Nikita Chinamanthur SC ’22 releases vulnerable debut book ‘Ants’

Placed on top of a white bedspread, a laptop is opened to Chinamanthur's website.
A story about a South Asian American teenager exploring virtual connections, “Ants” by Nikita Chinamanthur was released on Dec. 8, 2020. (Kayla Alcorcha • The Student Life)

Nikita Chinamanthur SC ’22 set out to write about Hindi cinema and the movie industry, what she felt to be her true passion — but in just two months, she found herself immersed in an entirely different culture. 

Instead of commentary on film, she had “Ants”: a story about a girl named Natasha navigating online relationships, self-image and her desi background — all to a soundtrack of Frank Ocean, The Weeknd and “La La Land.” Chinamanthur had a different story to tell, one that she hoped would deeply resonate with her own generation, and maybe even older ones. 

“I’m going to be very honest, I borrowed heavily from my own biography,” Chinamanthur said. “On paper, Nat and I are very similar: We’re both South Asian teens that grew up in Washington state and went to college in California.”

“Ants” never names Scripps College or Claremont explicitly, but 5C readers may pick up on some similarities to the campuses. 

“One of the scenes in the first section — ‘Displacement’ — may seem familiar. There’s a spot between Scripps and Mudd where you can look at Mudd and there’s a little turn-in to Dorsey and GJW Hall,” Chinamanthur said. “That was the spot I was imagining sitting down on, even though I had never done that.”

While Chinamanthur omitted any direct associations with Claremont, her content and style were partially inspired by a Scripps class: The Futures of Asian/America, taught in 2019 by Scripps English professor Warren Liu, whose review appears on the back cover of “Ants.”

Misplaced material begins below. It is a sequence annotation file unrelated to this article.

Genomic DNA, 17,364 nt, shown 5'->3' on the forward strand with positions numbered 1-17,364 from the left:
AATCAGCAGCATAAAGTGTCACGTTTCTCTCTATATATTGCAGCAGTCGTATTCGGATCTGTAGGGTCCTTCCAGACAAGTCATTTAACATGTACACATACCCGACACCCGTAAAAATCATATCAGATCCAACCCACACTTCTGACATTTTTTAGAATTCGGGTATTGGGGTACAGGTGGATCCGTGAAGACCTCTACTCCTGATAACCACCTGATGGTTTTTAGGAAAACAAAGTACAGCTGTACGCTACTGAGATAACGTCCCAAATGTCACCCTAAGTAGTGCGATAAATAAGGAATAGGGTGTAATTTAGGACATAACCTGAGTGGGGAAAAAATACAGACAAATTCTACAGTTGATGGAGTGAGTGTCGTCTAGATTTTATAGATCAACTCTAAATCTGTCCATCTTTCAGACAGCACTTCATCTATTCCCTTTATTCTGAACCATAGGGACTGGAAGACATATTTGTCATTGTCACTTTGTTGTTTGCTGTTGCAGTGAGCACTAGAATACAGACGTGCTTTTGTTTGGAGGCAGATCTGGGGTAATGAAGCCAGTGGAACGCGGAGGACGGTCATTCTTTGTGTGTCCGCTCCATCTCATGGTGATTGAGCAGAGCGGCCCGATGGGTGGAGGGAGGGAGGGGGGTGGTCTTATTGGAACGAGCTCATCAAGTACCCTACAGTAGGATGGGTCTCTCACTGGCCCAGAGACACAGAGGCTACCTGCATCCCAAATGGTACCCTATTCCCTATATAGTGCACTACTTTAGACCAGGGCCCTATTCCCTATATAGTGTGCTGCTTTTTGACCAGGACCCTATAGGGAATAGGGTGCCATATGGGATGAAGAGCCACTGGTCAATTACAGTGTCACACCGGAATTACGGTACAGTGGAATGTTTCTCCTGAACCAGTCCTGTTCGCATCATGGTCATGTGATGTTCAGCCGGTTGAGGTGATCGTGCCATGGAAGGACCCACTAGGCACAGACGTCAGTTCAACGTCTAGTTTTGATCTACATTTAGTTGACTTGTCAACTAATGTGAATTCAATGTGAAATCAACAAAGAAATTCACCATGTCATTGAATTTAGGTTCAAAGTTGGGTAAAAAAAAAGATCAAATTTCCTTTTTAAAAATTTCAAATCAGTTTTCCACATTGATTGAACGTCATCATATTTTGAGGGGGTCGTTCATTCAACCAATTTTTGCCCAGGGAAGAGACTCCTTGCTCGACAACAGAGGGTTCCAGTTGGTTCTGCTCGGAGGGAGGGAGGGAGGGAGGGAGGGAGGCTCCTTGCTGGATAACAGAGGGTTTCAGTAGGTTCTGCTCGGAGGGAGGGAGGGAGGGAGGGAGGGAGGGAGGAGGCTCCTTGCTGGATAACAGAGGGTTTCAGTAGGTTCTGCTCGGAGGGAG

“In the class, I was confronted with the first set of Asian American authors ever,” Chinamanthur said. “That was really, really fundamental in how I crafted this book … You could technically read it in any order and still get the story, and the decision to commit to that style came from reading the books that he would teach in the class.

“They dealt with either a different kind of narrative voice, or something structural that was unique, and so I felt like, ‘Okay, older and wiser people have done this, so maybe I can do this and maybe it’ll be somewhat enjoyable.’”

I feel that these almost contrasting themes of insecurity and the excitement of love will resonate with all readers.” — Amy Kouch, beta reader

And enjoyable it was, according to beta reader Amy Kouch, an artist and environmentalist. Kouch said every reader can see themselves reflected in Nat’s journey.

“Although this book centers around a young adult, I feel that these almost contrasting themes of insecurity and the excitement of love will resonate with all readers,” Kouch said via email. “Nat is so honest with her feelings — and even if people may not have experienced the same things that she has, I’m sure everyone, at some point, has questioned and doubted themselves.”

“Ants” also explores the softer sides of falling in love — like the stomach butterflies and the daydreams of conveniently bumping into a soulmate in Whole Foods — but it also features explicit sexual conversations between Nat and Ben, her main love interest, in an anonymous forum called The Chatroom.

Chinamanthur says she’s “always been an oversharer,” which translates into an honest and frank presentation of hook-up culture.

“I remember being shocked by the content, because it’s completely different from the [young adult] novels I read in high school — it touches on very ‘taboo’ topics and private thoughts, and I was impressed by how real Nat felt to me,” Kouch said via email.

Beta reader and Chinamanthur’s aunt Anita Shekar had some initial reservations about the contents of her niece’s manuscript.

“When I read the first few chapters, I was a little uncomfortable with the subject matter — especially because of the background and culture that I grew up in,” Shekar said via email. “I had to consciously put that aside and read the book for what it was — an honest and personal look at sexuality and dating in today’s world.”

For the author herself, including explicit scenes was nerve-wracking because the rest of her family was undoubtedly going to read them.